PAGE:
Ol' Moose
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Ol' Moose

Denton, TX | SELF

Denton, TX | SELF
Band Americana Folk


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Still working on that hot first release.



Doug Anderson
(aka Ol" Moose) has taught philosophy for more than thirty years— PSU, SIUC, and now UNT. His love for music is the basis for his work and
is a fundamental part his lectures.
“I study a lot of philosophy of
pop culture,” Moose says. “I mean, I can do the technical logic and
stuff, but I’m not so interested in that as how our beliefs affect the
way we construct a culture, community, or anything else, whether it’s
religious beliefs or
Moose started playing the harmonica when he was fourteen. He learned guitar the following year.
just hung out with people who played and taught myself,” he says.
“There was no Youtube in those days, so I watched what other people did
and listened to what I could hear on the records and started playing a
lot.... I started off just playing blues harmonica for local blues
players in New England, Vermont, New Hampshire, Massachusetts, and then
for people traveling through— we had mostly coffeehouses back in those
days, you could bring your own wine and beer.... So that’s where I
started. I started playing guitar— solo shows, what you would call
singer/songwriter back then, and I also played with a couple local bands
when I got to college. I started a band with two guys who are quite
well-known in the folk singer/songwriter genre, and that’s John Gorka
and Richard Shindell.”
Along the way, he also picked up a nickname.
used to have a flatbed truck and we would haul out an upright piano—
strap it to the wall of the flatbed, up by the cab— and we would drive
around and play music off the back of the truck. This was before you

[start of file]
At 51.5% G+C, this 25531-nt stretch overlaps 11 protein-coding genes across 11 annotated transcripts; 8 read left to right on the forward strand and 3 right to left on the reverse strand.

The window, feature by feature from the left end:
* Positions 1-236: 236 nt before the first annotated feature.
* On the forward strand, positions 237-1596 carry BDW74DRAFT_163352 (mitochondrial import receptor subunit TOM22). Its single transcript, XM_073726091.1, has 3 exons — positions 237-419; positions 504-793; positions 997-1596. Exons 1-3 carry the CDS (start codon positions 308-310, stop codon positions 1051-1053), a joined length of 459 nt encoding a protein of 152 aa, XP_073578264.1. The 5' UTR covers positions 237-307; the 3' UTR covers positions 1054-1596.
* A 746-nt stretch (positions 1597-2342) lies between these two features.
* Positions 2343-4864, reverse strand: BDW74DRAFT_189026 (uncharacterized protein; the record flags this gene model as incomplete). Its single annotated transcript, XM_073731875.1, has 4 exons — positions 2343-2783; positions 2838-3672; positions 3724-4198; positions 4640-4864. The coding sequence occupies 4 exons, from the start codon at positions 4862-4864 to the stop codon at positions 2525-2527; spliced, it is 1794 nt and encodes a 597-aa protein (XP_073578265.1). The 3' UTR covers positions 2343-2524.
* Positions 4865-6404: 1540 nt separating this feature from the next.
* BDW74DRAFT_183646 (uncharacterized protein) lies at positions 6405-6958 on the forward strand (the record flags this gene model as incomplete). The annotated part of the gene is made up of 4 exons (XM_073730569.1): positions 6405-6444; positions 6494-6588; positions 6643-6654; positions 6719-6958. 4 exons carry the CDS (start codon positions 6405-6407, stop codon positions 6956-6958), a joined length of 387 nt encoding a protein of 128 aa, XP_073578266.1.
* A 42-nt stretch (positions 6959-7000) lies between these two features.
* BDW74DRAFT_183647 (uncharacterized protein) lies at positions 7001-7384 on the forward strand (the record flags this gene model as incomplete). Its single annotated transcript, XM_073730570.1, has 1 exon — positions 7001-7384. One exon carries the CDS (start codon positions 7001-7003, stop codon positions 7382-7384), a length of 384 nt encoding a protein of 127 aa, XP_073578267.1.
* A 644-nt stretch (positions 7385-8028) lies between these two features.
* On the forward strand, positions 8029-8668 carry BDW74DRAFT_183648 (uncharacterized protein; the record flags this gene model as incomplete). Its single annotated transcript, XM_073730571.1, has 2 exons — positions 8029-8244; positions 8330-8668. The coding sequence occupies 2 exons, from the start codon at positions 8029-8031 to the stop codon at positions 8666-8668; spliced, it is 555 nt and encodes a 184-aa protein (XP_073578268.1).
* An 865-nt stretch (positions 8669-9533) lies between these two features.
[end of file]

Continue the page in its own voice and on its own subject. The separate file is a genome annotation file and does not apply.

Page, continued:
could get in trouble for that early hippie stuff, and I would get one
end of the piano, because I was working at a sawmill at the time, and
was more like 220 pounds— I could lift stuff pretty well; I was a lot
bigger than I am now— so they started calling me Moose. As I got older,
it became Ol’ Moose. In the music world, I was always Moose.”
2005, Moose has been playing solo, with friends, his son, and in various
bands in Carbondale. Venues range everywhere from PK’s and Tres Hombres
to Fat Patties to the wine trail. He blends folk and blues and country,
and he’s got many long setlists to choose from, but he prefers to play
to the audience by taking requests. Stumping him is not easy.
is evolving all the time, so you have to stay as current as you can,”
Moose says. “I try to see what audience we have, then try to angle what
we’re doing in the direction of the audience, because you never know.
PK’s is completely different than Rustle Hill.”
One of the groups Moose plays with is Bone Dry River Band.
Dry River Band was started when I first came down here— actually it was
Randy Auxier’s band, my colleague in philosophy, and Randy did a lot of
singer/songwriter stuff and had a little band which he called the Bone
Dry River Band after a song from David Carter— a lyric from a song— and
so when I joined we made it more rock, country, covers. We cover
everything from blues to folk to country music. We just opened it up to
all kinds of Americana music and didn’t leave anything out.”
Moose and Auxier also play in a duo, the Transcendental Cowboys.
Listeners can stream Moose’s originals, including “Mason Jar Whiskey” and “Stoned Alone,” at Nightlife’s web project at <http://www.CarbondaleRocks.com>.
started writing as a kid, started writing poetry and sort of never
stopped,” Moose said. “I didn’t get a chance to record anything until I
moved down here back in 2005. Put together two CDs with a bunch of local
musicians. I’m currently working on a couple more. I just kind of
wander through them slowly, work over at Misunderstudio in Murphysboro,
but I’m not in any hurry. I’ve been working on these songs for a long
time and I am taking my time. I have some really talented local
musicians working with me.... I’ve never been able to sound like anyone
else, I just like to listen and sort of inherit the tunes and make it so
I’m comfortable with how it sounds.... Southern Illinois has an amazing
music scene. I’ve played all over the country, and some in Europe, and
this area has musicians that tend to work together, help each other, and
that’s pretty rare.”